Modern Tools for Ancient Arts

Modern Tools for Ancient Arts
 
Though the mortar and pestle were definitely useful to our forefamilies, most of us today just don’t have the time to sit around grinding herbs. Most of us don’t have time to wait several weeks for magickal herbs to dry or for ritual oils to fix. Even if we did, who wants to?
Today, we use many types of modern kitchen conveniences to ease our lives. The days of slaving over a hot stove are gone. Gone, too, are the incessant “When is dinner going to be ready?” questions and those “I’m starving” whines. We just yank something out of the freezer, pop it into the microwave, and in a matter of minutes–presto!–dinner is served. We make fancy salads in seconds with the help of the food processor. The blender is a multi-faceted kitchen wonder, and I know of no working person alive who can manage without a crockpot.
With the high availability of such wonders, we would never dream of going back to consistently cooking on a wood stove or, even worse, an open fire. To even suggest such a thing would be absurd. What’s more, we use these devices to best serve the needs of our most precious commodity–our families.
Why, then, don’t we use them to increase our magickal efficiency? It is probably because we get so caught up in the “ancient” part of the magickal arts, that it never crosses our minds. We continually seek out obscure objects to use as magickal tools because we think we are supposed to. The fact is that magickal implements don’t have to be ancient to be useful. They don’t have to look like the ritual tools of old. The only pre-requisite for magickal tools is that they work efficiently for the jobs we designate.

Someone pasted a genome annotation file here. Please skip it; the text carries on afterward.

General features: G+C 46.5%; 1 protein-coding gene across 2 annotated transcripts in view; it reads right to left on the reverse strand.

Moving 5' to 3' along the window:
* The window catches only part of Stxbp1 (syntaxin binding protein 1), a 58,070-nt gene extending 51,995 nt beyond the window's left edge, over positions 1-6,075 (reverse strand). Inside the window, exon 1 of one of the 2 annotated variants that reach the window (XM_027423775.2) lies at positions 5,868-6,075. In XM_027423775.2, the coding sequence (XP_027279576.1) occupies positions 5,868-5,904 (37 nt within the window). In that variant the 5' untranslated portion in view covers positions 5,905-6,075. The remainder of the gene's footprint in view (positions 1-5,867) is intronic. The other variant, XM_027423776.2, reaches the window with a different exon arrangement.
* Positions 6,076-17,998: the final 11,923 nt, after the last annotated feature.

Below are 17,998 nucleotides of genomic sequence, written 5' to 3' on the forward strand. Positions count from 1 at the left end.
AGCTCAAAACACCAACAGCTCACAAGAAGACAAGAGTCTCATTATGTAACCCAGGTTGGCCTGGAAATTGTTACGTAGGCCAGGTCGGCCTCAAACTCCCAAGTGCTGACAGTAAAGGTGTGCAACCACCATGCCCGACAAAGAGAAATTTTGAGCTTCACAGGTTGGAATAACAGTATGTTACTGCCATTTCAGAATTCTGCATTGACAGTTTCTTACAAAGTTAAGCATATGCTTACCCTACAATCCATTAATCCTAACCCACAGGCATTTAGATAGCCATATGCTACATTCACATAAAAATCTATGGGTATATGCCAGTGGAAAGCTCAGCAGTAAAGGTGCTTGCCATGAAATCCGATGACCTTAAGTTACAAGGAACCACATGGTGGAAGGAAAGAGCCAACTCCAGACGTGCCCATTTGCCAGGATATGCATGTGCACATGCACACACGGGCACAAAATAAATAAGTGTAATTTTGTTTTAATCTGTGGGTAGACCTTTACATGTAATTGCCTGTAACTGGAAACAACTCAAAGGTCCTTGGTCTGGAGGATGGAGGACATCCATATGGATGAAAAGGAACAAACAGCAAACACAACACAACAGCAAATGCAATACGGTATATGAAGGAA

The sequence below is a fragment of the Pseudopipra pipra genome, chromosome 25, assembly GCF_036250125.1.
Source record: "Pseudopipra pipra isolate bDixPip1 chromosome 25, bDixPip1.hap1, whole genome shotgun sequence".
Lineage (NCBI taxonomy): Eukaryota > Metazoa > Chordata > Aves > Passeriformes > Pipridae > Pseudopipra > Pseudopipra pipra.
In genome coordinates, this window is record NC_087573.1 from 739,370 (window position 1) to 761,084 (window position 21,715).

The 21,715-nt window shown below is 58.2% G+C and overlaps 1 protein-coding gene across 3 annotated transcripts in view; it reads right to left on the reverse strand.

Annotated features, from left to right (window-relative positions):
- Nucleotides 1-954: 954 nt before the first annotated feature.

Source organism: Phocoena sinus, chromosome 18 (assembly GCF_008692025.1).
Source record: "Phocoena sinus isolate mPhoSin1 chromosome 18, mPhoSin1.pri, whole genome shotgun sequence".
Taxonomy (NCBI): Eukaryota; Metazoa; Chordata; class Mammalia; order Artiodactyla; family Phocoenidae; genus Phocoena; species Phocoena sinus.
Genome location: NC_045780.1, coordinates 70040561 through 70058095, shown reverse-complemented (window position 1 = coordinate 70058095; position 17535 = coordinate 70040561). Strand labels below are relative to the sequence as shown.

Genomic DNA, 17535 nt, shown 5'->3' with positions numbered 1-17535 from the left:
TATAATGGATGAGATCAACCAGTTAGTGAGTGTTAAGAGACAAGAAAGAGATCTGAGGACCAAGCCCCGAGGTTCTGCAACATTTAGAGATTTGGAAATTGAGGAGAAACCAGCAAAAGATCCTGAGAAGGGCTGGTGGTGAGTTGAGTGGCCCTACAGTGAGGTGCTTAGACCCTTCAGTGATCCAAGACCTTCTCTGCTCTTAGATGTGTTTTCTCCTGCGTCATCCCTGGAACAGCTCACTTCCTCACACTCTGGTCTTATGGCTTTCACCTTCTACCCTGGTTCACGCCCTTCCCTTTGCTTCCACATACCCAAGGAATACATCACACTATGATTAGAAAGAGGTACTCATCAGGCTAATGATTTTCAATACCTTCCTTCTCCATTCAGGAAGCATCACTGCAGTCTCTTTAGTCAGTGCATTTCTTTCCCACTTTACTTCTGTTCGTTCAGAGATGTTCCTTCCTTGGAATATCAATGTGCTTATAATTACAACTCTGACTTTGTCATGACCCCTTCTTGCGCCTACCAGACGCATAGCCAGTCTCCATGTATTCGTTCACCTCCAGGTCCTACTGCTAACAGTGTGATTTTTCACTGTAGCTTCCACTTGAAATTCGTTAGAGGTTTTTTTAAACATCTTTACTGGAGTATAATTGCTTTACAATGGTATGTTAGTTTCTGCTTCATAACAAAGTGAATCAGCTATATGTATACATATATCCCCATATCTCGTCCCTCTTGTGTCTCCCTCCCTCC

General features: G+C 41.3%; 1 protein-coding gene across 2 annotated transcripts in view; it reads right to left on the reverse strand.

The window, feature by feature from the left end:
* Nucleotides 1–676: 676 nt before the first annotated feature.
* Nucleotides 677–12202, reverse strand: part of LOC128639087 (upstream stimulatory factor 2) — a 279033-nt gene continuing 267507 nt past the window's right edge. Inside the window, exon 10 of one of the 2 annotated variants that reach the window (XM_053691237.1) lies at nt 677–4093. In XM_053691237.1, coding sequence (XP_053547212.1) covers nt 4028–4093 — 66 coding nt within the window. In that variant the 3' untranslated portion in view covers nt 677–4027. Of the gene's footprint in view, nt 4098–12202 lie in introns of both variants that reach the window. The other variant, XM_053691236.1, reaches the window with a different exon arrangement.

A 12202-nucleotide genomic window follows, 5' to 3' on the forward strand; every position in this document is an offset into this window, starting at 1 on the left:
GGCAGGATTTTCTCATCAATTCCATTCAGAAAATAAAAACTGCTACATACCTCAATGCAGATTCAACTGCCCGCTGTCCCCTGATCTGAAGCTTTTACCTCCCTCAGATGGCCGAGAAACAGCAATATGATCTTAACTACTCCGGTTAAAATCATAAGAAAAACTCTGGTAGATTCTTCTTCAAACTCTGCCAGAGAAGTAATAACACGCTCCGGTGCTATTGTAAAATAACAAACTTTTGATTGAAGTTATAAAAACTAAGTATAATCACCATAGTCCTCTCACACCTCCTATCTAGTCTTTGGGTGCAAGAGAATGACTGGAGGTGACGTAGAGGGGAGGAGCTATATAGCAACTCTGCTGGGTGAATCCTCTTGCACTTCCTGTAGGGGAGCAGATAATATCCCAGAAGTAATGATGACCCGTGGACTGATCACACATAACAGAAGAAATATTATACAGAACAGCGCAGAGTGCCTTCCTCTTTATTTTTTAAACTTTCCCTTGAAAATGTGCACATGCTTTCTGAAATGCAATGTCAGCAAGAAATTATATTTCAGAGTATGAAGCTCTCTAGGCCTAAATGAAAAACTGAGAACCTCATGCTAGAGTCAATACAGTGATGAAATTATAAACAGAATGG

Today’s convenience items have the capacity to increase efficiency in the magickal household and cut preparation time in half. Using these time-savers will not decrease magickal power. Spending less time on a working does not mean putting less of yourself into it. Saving time does not mean cutting corners. Instead, it means increased productivity and more time for magickal work. If you are still concerned about using today’s technology for use in the magickal arts, here is some food for thought. The mortar and pestle was once a modern convenience, too.
 
When the Earth was young, grinding grain and herbs was a painstakingly slow process. The only way to accomplish such a feat was to rub the substance between two rocks and hope for the best. Much later, someone invented the mortar and pestle, a vast improvement over the earlier method. It allowed portability, grinding ease, and a greater amount of productivity. At the time, folks probably viewed the mortar and pestle as a modern convenience. Did our forefathers scoff at the new device? Did they refuse to use it because the ancient way was better? Did they think it would hamper their magick? No. Obviously, they acquired it and used it. If they hadn’t, we wouldn’t think of it today as one of our most valuable ritual tools.